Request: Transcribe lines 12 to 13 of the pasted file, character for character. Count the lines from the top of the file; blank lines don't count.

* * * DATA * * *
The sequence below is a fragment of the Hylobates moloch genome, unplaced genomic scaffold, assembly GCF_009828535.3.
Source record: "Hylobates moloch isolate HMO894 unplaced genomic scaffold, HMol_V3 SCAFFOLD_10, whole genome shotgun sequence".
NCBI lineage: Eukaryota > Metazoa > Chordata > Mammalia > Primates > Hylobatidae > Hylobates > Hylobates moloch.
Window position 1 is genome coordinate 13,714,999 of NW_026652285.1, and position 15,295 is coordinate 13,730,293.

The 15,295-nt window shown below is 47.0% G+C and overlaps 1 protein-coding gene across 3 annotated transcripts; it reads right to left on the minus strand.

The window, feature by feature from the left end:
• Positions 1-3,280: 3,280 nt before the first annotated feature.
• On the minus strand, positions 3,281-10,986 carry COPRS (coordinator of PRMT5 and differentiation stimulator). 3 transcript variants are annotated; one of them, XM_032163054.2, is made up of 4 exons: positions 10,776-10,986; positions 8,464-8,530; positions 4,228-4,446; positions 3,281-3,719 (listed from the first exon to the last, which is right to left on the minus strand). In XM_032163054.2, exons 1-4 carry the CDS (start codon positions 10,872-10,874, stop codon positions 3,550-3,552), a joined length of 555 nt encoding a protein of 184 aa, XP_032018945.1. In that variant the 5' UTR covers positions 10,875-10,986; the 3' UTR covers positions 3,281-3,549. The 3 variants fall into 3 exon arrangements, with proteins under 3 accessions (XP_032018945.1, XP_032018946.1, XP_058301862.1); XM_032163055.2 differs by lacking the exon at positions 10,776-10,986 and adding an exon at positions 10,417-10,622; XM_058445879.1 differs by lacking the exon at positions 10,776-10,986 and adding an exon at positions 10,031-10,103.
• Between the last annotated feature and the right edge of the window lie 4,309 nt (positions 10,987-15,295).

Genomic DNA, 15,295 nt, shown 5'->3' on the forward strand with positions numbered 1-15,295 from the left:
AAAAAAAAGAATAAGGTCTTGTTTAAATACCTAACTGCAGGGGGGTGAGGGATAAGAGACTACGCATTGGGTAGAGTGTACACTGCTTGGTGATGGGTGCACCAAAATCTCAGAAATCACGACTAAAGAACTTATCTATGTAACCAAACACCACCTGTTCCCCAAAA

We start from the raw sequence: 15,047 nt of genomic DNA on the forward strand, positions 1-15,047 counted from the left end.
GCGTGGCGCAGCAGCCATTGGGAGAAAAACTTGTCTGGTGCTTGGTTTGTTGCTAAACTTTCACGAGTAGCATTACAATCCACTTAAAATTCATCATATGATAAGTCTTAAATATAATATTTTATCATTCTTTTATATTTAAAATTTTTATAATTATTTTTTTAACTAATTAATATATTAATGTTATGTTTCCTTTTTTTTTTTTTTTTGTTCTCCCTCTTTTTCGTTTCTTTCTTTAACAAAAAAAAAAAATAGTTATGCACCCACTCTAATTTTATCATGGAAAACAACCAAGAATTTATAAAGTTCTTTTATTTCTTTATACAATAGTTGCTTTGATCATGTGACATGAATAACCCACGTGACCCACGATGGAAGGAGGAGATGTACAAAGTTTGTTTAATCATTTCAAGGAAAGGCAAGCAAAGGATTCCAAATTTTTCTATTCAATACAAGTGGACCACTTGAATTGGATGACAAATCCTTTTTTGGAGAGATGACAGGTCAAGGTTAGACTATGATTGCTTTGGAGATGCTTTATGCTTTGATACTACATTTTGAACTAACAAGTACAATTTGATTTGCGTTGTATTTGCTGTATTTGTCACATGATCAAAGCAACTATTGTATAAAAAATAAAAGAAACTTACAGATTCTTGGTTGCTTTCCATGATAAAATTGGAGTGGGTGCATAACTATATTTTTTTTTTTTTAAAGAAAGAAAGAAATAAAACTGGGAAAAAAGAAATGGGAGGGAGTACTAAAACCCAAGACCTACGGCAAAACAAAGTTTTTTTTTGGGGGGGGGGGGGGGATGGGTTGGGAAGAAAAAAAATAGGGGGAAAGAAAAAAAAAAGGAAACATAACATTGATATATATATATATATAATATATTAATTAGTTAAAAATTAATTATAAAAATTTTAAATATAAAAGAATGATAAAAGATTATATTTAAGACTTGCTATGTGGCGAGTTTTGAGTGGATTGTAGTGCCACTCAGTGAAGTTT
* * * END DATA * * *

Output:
We start from the raw sequence: 15,047 nt of genomic DNA on the forward strand, positions 1-15,047 counted from the left end.
GCGTGGCGCAGCAGCCATTGGGAGAAAAACTTGTCTGGTGCTTGGTTTGTTGCTAAACTTTCACGAGTAGCATTACAATCCACTTAAAATTCATCATATGATAAGTCTTAAATATAATATTTTATCATTCTTTTATATTTAAAATTTTTATAATTATTTTTTTAACTAATTAATATATTAATGTTATGTTTCCTTTTTTTTTTTTTTTTGTTCTCCCTCTTTTTCGTTTCTTTCTTTAACAAAAAAAAAAAATAGTTATGCACCCACTCTAATTTTATCATGGAAAACAACCAAGAATTTATAAAGTTCTTTTATTTCTTTATACAATAGTTGCTTTGATCATGTGACATGAATAACCCACGTGACCCACGATGGAAGGAGGAGATGTACAAAGTTTGTTTAATCATTTCAAGGAAAGGCAAGCAAAGGATTCCAAATTTTTCTATTCAATACAAGTGGACCACTTGAATTGGATGACAAATCCTTTTTTGGAGAGATGACAGGTCAAGGTTAGACTATGATTGCTTTGGAGATGCTTTATGCTTTGATACTACATTTTGAACTAACAAGTACAATTTGATTTGCGTTGTATTTGCTGTATTTGTCACATGATCAAAGCAACTATTGTATAAAAAATAAAAGAAACTTACAGATTCTTGGTTGCTTTCCATGATAAAATTGGAGTGGGTGCATAACTATATTTTTTTTTTTTTAAAGAAAGAAAGAAATAAAACTGGGAAAAAAGAAATGGGAGGGAGTACTAAAACCCAAGACCTACGGCAAAACAAAGTTTTTTTTTGGGGGGGGGGGGGGGATGGGTTGGGAAGAAAAAAAATAGGGGGAAAGAAAAAAAAAAGGAAACATAACATTGATATATATATATATATAATATATTAATTAGTTAAAAATTAATTATAAAAATTTTAAATATAAAAGAATGATAAAAGATTATATTTAAGACTTGCTATGTGGCGAGTTTTGAGTGGATTGTAGTGCCACTCAGTGAAGTTT